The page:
Expat Files – 03.11.16

-Gringos can have business problems and difficulties in Latin America:

Today we have Captain Mango describing the amazingly complex, idiotic hoops and hurdles he has had to maneuver through in order to start and maintain his small fleet of taxis.

-It’s true that while a small percentage of Latin businesses (like the taxi business and govt contractors) are plagued with mindless over-regulation and bureaucratic BS. Surprisingly enough, Latin governments do leave the vast majority of other small businesses almost completely alone.

It seems once one has done the routine chicken-without-a-head runaround in order to obtain the proper permits (which can take about a month), the government pinheads lay off and never bother your business again.

-Today we have yet more examples of poor maintenance and lack of detail inherent in the Latin workforce. However, if you want to start a business and need to hire help don’t despair. Latins are dedicated, smart and hard-working. You only need to train and instruct them correctly and the job performance will be up to anyone’s standards


Expat Files – 03.06.16

-Driving the famous Pan America Highway:

For all listeners who may be contemplating driving a vehicle from the States or Canada to Latin America, today we have a very informative and illustrative description of such a recent trip. This report comes from a stateside listener who made the entire 3000 mile journey just a few months ago: from California to Panama City by way of the Pan American Highway. You might have to hold on to your seat for this one…

-The skinny on pirated gasoline in Latin America:

Yes, it’s all over the place, at up to a 50 cent a gallon less than at the legit “gasolineras”. Is it diluted, altered, or the real McCoy? Where does it come from? The cops buy it all the time… does that mean you should give it a try?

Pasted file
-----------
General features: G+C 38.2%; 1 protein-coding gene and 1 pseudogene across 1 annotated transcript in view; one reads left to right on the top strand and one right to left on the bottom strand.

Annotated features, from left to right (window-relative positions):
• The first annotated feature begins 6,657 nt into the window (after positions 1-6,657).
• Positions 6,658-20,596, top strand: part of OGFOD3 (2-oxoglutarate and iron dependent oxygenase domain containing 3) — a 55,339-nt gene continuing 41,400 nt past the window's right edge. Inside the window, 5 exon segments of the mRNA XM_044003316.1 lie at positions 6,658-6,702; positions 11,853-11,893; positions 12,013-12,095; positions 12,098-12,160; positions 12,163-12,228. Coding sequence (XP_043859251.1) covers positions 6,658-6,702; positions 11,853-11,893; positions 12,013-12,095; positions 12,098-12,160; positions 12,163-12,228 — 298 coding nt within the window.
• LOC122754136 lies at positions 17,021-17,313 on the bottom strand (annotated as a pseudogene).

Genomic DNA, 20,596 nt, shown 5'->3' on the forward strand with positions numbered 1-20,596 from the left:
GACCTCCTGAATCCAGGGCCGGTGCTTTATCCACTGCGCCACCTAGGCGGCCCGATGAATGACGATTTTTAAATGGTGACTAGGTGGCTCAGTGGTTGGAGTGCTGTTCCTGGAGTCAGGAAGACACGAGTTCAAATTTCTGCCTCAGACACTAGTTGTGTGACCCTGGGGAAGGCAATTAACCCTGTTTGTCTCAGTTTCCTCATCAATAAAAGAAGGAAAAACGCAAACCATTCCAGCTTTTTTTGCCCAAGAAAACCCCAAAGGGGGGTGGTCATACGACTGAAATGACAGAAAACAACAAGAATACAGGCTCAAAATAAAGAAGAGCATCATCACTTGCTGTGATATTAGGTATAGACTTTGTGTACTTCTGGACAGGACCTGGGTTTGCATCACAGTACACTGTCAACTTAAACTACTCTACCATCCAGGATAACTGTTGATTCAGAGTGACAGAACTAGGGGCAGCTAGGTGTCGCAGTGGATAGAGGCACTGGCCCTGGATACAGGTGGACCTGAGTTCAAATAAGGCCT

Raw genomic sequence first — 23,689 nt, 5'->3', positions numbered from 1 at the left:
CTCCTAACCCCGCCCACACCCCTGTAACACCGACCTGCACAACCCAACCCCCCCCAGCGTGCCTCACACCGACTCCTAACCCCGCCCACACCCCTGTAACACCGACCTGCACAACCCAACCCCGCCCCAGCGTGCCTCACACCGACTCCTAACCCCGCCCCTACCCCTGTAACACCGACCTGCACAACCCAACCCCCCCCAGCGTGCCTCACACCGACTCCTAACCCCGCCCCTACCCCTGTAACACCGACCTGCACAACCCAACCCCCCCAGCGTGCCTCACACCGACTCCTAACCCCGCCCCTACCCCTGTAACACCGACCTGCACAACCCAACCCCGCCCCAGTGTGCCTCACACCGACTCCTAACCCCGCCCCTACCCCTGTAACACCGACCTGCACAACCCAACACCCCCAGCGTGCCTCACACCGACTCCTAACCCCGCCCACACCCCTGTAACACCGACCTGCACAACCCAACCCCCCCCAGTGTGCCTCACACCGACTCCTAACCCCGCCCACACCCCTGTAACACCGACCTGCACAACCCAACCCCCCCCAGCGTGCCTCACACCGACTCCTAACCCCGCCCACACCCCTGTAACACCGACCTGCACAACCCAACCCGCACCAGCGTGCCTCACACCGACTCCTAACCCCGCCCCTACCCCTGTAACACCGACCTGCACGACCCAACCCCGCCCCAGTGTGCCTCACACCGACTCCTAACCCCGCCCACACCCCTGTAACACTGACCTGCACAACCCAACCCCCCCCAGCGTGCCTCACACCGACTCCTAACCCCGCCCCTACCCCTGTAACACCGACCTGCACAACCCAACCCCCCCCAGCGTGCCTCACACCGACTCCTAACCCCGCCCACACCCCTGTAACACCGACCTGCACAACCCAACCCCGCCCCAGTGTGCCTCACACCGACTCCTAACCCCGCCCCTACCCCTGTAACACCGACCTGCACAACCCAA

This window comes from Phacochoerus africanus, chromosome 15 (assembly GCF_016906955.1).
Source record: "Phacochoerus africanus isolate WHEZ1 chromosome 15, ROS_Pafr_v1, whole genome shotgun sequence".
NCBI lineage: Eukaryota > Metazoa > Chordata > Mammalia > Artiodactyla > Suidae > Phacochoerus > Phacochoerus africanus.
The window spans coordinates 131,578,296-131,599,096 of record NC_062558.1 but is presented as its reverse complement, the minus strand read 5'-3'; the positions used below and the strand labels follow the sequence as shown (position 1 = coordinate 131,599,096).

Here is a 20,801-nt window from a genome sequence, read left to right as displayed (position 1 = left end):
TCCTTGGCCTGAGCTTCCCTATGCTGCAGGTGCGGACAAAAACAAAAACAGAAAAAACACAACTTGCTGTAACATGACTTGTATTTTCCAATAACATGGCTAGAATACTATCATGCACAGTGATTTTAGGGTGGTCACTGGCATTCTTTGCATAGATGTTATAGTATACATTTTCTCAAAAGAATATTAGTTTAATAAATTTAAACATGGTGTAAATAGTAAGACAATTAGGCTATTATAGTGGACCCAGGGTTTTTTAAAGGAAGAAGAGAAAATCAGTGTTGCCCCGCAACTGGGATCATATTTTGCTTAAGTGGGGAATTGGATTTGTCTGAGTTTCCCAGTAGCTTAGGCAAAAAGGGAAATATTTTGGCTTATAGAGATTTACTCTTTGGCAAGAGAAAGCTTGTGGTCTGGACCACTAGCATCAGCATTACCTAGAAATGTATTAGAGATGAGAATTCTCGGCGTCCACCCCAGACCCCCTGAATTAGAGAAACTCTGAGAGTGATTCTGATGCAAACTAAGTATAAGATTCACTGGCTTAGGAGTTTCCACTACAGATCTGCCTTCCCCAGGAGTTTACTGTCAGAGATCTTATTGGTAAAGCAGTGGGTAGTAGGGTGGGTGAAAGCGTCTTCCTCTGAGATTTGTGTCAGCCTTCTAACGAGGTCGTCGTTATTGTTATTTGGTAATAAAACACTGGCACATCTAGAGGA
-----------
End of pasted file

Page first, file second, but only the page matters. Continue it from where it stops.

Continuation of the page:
-Breaking news:

There’s a big political and social scandal unfolding in Bolivia involving sex, government back door contracts and Evo Morales. Could politicians in the US get away with that stuff? No problem… just ask Bill and Hillary.


Expat Files – 03.04.16

-Today we have more emails from Canadian listeners. First, the subject is a professional couple hoping to transfer some of their first-world counseling and therapeutic skills down to Latin America. Their goal/wish is to continue working in a similar capacity once they arrive and get settled. So we’ll discuss the pros, cons, the options, availability and realities of coming down with high-level first-world skill sets. However it will be a difficult sell in a macho culture unaccustomed to modern healthcare therapies and a society that doesn’t much value one-on-one personal counseling- unless it comes from the neighborhood priest or pastor!

Again, it’s all about the lag-time effect…

– We also have a different kind of email from a well-traveled gringo an his wife who are looking to become permanent expats soon. I this case he and his wife’s concerns revolve around their handicapped daughter and the constant daily care, special training and therapy she will probably need for life. However, after some quality “boots on the ground” off the gringo tourists trail they have found some good solutions so far as they continue to make their exit plans and put the pieces together.


Expat Files – 02.26.16

– Many 1st World Gringos and Expats come down to Latin America with a shortage of cash and resources, and some with perhaps with just enough dough to live for a period of 6 months to a year or so. One of the quickest and easiest job options for them is an English teaching job. In that area there are four good and sure options to choose from. That said, today we’ll answer one of the many emails that specifically addresses the subject of teaching English in Latin America…

-After a year or so on the job, about half the Gringo English teachers in Latin American private k-12 schools end up finding a niche that turns into a nice business opportunity. On the other hand, half of the Gringo English teachers stay on the job for years with no desire to leave. So even if they stumble on a great business idea or two or three (and most eventually do), they still don’t bother to chase the carrot. Why? Because in Latin America teachers (especially Gringo teachers) are respected and admired by both parents and kids alike (what a unique concept!) Today we provide some stories and proof of concept…

-You certainly know, and are probably quite irritated, about the great illegal migration of uneducated, unwashed masses from Latin America- coming to a neighborhood near you. Still, everyone wonders how dirt poor people can afford to pay the $2000 to $10000 it costs to hire a “coyote” to get them across safely. People rightly ask, if they can scrape together that kind of dough why are they in such a hurry to leave? The fact is in the states today, half of the average adult population can’t even scrape together $500 in cash!

Today we’ll get to see exactly how poor Latins gather up the necessary dough. You’ll certainly be surprised…